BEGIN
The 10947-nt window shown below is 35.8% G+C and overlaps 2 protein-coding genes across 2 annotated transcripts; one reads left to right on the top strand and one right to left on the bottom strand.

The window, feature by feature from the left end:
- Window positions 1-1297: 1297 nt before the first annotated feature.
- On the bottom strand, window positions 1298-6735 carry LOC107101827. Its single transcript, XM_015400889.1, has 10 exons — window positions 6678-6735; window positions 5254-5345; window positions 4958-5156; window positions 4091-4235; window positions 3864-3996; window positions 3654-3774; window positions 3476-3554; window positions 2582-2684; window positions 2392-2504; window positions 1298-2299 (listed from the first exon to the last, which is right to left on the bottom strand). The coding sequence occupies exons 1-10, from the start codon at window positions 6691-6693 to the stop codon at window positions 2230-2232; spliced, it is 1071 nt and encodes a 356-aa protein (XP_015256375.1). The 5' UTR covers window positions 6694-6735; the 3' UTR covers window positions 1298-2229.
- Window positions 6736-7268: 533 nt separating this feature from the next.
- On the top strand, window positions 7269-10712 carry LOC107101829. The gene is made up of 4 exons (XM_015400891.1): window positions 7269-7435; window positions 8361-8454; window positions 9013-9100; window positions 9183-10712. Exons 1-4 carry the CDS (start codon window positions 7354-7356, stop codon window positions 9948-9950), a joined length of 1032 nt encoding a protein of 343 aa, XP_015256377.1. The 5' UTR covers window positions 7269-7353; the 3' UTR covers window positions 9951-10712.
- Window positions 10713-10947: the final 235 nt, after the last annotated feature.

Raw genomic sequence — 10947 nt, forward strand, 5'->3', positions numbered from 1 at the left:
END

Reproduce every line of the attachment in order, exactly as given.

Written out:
The 10947-nt window shown below is 35.8% G+C and overlaps 2 protein-coding genes across 2 annotated transcripts; one reads left to right on the top strand and one right to left on the bottom strand.

The window, feature by feature from the left end:
- Window positions 1-1297: 1297 nt before the first annotated feature.
- On the bottom strand, window positions 1298-6735 carry LOC107101827. Its single transcript, XM_015400889.1, has 10 exons — window positions 6678-6735; window positions 5254-5345; window positions 4958-5156; window positions 4091-4235; window positions 3864-3996; window positions 3654-3774; window positions 3476-3554; window positions 2582-2684; window positions 2392-2504; window positions 1298-2299 (listed from the first exon to the last, which is right to left on the bottom strand). The coding sequence occupies exons 1-10, from the start codon at window positions 6691-6693 to the stop codon at window positions 2230-2232; spliced, it is 1071 nt and encodes a 356-aa protein (XP_015256375.1). The 5' UTR covers window positions 6694-6735; the 3' UTR covers window positions 1298-2229.
- Window positions 6736-7268: 533 nt separating this feature from the next.
- On the top strand, window positions 7269-10712 carry LOC107101829. The gene is made up of 4 exons (XM_015400891.1): window positions 7269-7435; window positions 8361-8454; window positions 9013-9100; window positions 9183-10712. Exons 1-4 carry the CDS (start codon window positions 7354-7356, stop codon window positions 9948-9950), a joined length of 1032 nt encoding a protein of 343 aa, XP_015256377.1. The 5' UTR covers window positions 7269-7353; the 3' UTR covers window positions 9951-10712.
- Window positions 10713-10947: the final 235 nt, after the last annotated feature.

Raw genomic sequence — 10947 nt, forward strand, 5'->3', positions numbered from 1 at the left: